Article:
Filey Bay

Tagged with: Casework status: Open Casework type: Marine Site designations: SPA
Aerial view of RSPB Bempton Cliffs nature reserve


Filey Bay has given life to generations of seabirds, but in recent years it has also claimed many victims.

Every summer, seabirds come in their thousands to breed on the cliffs at Flamborough Head, Bempton and to the north of Filey Bay on the Yorkshire coast.

Between April and August each year the sheer cliffs teem with the sights, sounds and smells of breeding seabirds in a wildlife spectacle that is enjoyed by thousands of visitors. From these nest sites which are protected by law, guillemots, gannets, razorbills, puffins and kittiwakes head out to sea in search of food for their chicks and it’s into these waters that the young birds take their first tentative flights.    

Filey Bay is one of the areas visited by these seabirds to rest and feed. This bay is also home to a sea trout and salmon fishery which has been running for more than 100 years, with generations of families working within the bay. In the late 2000s, large numbers of seabirds, particularly razorbills and guillemots, getting entangled in fishing nets and sadly drowning.  

Our attempts to reduce seabird deaths

Over the last six years, the RSPB has been working with the fishery managers (the Environment Agency), Natural England and the Filey Bay netsmen to find measures that minimise seabird deaths, while still allowing the fishery to operate successfully.

The Environment Agency adopted a byelaw in 2010 prescribing a series of measures aimed at reducing the number of incidental seabird deaths. These measures include using special netting which is more visible to the birds (and in some cases has been found to increase fish catch), not fishing at night, attending the net at all times it is in the water (to allow the quick release of birds alive) and training for the netsman on safely releasing caught birds.

Since the introduction of the byelaw, levels of seabird bycatch have fallen dramatically and there has been a real effort by the netsmen to positively adopt and implement the measures of the byelaw. In fact, in recent years the number of seabirds released alive has exceeded the number of fatalities. 

Although the decline in seabird bycatch in Filey Bay over the last few years was due in no small part to factors relating to the byelaw and the great work by the fishermen, the low numbers of birds coming into the bay over the last three years have also played a significant part in these reductions.

With such low numbers of birds in the bay it has been difficult to ascertain what causes the birds to become trapped in the nets. As such we remain worried that if guillemots and razorbills return to the bay in previous large numbers, bycatch could become a threat once more.

A continuing effort

With that in mind the RSPB is still working closely with the netsmen in Filey Bay, trialling possible mitigation strategies and monitoring seabird and bycatch levels carefully.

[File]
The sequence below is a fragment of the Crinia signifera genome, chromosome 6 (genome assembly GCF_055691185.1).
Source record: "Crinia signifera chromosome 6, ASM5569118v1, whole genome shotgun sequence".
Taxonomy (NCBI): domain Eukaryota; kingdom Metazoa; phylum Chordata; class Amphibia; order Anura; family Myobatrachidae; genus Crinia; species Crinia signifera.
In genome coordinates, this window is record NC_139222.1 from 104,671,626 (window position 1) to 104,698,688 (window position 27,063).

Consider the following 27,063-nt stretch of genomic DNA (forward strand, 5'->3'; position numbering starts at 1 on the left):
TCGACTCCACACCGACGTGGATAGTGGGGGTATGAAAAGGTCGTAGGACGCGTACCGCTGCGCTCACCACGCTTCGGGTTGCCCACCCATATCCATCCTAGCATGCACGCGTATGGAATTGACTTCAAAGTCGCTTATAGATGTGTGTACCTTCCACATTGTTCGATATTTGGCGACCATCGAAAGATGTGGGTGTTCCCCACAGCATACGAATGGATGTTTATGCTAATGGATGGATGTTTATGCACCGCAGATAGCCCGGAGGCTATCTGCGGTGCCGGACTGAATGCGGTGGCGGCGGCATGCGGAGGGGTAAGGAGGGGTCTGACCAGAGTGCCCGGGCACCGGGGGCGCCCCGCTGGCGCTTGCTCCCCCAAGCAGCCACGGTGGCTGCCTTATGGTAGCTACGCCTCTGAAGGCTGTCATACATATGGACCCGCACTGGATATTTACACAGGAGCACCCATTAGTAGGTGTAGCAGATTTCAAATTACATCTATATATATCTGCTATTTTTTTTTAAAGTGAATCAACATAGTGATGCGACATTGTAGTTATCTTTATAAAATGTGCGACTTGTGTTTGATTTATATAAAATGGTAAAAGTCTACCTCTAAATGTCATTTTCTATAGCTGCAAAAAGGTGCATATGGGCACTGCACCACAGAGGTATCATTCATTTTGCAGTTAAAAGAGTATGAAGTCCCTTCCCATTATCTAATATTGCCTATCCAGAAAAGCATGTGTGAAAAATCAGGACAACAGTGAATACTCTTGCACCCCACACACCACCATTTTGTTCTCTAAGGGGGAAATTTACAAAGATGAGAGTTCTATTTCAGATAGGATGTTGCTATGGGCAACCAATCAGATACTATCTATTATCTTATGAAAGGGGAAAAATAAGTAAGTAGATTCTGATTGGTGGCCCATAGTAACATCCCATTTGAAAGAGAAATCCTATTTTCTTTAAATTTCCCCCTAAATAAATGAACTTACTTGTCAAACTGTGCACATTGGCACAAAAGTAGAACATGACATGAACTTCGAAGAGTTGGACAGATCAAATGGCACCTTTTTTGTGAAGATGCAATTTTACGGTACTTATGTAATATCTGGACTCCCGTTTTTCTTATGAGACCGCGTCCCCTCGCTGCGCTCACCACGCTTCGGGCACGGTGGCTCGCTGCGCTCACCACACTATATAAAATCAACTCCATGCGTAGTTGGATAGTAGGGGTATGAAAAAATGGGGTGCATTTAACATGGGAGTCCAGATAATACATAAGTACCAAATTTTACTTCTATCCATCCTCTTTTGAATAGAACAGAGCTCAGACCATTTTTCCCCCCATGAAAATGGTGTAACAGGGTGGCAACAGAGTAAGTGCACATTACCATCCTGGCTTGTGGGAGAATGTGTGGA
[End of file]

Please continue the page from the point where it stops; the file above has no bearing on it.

The bycatch in Filey Bay is not an isolated event; hundreds of thousands of seabirds are killed every year in gillnet fisheries alone, representing a significant threat to their conservation. In spite of numerous reports of gillnet bycatch across the globe, very little research has been undertaken on mitigation measures that might reduce gillnet bycatch and this is just another reason the Filey Bay fishery case study is so important.

The success of the work at Filey Bay has demonstrated how collaboration between fishermen, government agencies and wildlife organisations can work together successfully are tantamount to reducing seabird bycatch. With information on bycatch mitigation in gillnet fisheries so sparse, our work at Filey Bay could potentially help address the issue nationally and even internationally. There is the potential for the work at Filey Bay to be significant on a regional, national and even global scale.



Why is it worth fighting for?

A large number of the birds which forage in Filey Bay during the summer months are part of the Flamborough Head and Bempton Cliffs colony, which is protected by European law as a Special Protection Area (SPA).

An extension to the SPA, known as Flamborough and Filey Coast potential SPA is currently awaiting designation. This will give additional protection to seabirds preening and foraging as it includes a 2km extension out to sea.  

We manage an important part of this huge colony, offering the public spectacular close-up views of nesting birds at Bempton Cliffs.

Boasting a breeding population of international importance, the reserve offers an awe-inspiring experience for the ever-growing number of visitors who come to witness the sights, sounds and smells of 200,000 breeding birds. 

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A view of the loch at Abernethy

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Kittiwake Rissa tridactyla, on nest, Isle of May National Nature reserve

Our position

Concerned about the large numbers of incidental seabird deaths caused by fishing nets, we were committed to finding a solution which minimised this bycatch, while safeguarding the fishermen's livelihoods.